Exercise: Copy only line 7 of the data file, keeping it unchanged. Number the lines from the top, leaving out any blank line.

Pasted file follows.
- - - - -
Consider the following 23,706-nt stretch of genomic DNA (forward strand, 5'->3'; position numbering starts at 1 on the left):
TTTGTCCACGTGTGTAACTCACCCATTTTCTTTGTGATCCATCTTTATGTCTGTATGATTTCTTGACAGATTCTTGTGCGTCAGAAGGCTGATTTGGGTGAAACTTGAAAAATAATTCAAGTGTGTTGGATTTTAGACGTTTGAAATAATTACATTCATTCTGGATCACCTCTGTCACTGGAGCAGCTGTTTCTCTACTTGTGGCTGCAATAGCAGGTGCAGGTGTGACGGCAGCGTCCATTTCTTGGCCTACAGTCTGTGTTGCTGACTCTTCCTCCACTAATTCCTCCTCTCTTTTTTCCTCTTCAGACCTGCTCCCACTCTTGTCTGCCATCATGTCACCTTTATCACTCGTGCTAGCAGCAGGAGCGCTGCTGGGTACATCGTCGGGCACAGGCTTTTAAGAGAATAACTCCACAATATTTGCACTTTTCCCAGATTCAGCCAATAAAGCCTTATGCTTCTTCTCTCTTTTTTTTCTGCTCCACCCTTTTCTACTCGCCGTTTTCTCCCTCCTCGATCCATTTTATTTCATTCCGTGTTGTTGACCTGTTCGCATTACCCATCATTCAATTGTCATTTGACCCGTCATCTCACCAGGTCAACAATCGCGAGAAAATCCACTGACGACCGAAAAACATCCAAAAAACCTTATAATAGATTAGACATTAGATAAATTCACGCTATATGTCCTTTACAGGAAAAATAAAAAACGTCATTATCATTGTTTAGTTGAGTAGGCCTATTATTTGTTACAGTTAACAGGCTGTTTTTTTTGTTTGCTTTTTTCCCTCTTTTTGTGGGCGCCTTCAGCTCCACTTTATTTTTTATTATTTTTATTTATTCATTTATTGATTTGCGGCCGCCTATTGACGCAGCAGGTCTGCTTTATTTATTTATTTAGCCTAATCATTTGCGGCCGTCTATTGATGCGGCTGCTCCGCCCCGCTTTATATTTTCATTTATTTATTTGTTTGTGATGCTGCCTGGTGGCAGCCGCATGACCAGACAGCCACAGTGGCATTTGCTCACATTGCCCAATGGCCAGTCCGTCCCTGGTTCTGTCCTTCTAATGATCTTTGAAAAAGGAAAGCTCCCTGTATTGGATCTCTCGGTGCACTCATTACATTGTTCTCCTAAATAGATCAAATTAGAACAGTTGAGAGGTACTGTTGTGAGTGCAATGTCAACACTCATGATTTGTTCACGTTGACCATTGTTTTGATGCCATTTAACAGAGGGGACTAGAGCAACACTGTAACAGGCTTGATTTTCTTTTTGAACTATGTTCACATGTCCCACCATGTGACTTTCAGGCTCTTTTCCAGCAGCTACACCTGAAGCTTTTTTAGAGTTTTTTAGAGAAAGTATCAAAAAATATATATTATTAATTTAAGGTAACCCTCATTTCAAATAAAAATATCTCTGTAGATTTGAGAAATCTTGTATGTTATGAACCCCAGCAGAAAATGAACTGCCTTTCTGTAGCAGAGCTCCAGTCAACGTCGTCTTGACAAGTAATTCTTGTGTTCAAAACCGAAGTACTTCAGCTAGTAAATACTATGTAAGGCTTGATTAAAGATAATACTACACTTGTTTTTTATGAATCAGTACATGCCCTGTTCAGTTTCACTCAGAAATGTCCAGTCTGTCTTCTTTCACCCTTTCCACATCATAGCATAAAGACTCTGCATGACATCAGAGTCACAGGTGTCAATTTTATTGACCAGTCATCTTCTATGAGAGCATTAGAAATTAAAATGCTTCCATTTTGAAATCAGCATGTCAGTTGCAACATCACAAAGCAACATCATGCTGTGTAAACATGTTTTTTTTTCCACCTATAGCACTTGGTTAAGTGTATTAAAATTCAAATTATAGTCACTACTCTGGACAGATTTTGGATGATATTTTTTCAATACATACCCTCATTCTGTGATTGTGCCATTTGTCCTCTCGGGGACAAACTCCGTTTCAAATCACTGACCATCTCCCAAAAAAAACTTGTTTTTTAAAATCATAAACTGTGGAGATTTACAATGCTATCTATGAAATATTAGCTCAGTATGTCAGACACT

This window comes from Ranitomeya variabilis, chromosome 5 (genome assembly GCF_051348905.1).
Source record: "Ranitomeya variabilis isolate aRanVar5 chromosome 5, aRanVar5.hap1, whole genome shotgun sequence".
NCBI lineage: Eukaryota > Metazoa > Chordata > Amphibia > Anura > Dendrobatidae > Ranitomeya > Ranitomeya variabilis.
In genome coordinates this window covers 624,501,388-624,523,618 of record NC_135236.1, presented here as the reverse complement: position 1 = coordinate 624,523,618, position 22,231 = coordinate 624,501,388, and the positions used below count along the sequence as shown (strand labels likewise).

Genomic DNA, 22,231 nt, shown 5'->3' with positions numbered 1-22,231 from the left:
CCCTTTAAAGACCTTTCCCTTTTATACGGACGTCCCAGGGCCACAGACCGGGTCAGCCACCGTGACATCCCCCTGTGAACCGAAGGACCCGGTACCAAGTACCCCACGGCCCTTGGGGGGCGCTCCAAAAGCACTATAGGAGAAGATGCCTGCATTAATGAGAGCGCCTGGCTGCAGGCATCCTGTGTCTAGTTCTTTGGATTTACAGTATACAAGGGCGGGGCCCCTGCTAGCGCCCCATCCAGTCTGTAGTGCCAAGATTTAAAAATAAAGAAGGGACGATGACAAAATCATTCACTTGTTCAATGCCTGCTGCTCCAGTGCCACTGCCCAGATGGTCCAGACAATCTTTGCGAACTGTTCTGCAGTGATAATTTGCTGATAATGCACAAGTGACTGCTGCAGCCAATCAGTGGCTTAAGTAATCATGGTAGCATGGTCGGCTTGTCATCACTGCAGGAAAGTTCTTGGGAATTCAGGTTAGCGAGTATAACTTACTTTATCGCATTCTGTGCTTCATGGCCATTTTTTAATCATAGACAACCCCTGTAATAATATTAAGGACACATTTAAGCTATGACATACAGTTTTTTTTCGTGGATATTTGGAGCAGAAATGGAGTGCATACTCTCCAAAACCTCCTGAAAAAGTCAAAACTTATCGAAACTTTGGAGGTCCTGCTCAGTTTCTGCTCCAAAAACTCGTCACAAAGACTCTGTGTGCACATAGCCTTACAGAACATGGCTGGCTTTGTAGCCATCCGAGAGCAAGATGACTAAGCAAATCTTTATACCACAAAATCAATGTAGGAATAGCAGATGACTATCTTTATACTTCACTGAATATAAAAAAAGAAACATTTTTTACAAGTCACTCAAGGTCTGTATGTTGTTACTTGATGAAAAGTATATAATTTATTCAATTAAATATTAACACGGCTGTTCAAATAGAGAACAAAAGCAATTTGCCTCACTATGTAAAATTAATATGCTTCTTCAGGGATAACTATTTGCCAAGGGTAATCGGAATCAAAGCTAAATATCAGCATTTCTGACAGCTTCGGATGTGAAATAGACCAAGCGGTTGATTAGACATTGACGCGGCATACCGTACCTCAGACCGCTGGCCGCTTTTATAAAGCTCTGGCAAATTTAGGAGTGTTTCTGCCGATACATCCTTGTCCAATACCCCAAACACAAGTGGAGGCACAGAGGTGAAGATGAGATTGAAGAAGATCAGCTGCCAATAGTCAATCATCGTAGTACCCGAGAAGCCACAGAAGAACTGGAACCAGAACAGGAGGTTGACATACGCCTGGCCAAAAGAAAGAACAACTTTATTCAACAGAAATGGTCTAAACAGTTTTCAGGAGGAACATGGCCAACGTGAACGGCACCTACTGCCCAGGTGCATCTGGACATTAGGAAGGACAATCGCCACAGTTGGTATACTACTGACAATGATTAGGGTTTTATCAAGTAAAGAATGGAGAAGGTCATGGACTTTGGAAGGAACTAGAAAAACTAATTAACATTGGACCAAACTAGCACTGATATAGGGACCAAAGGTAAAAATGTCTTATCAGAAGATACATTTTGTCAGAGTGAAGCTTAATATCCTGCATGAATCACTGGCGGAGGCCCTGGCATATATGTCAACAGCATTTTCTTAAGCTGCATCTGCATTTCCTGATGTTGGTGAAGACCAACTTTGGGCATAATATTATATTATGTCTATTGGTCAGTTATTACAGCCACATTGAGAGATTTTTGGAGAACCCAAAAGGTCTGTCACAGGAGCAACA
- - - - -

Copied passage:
Genomic DNA, 22,231 nt, shown 5'->3' with positions numbered 1-22,231 from the left: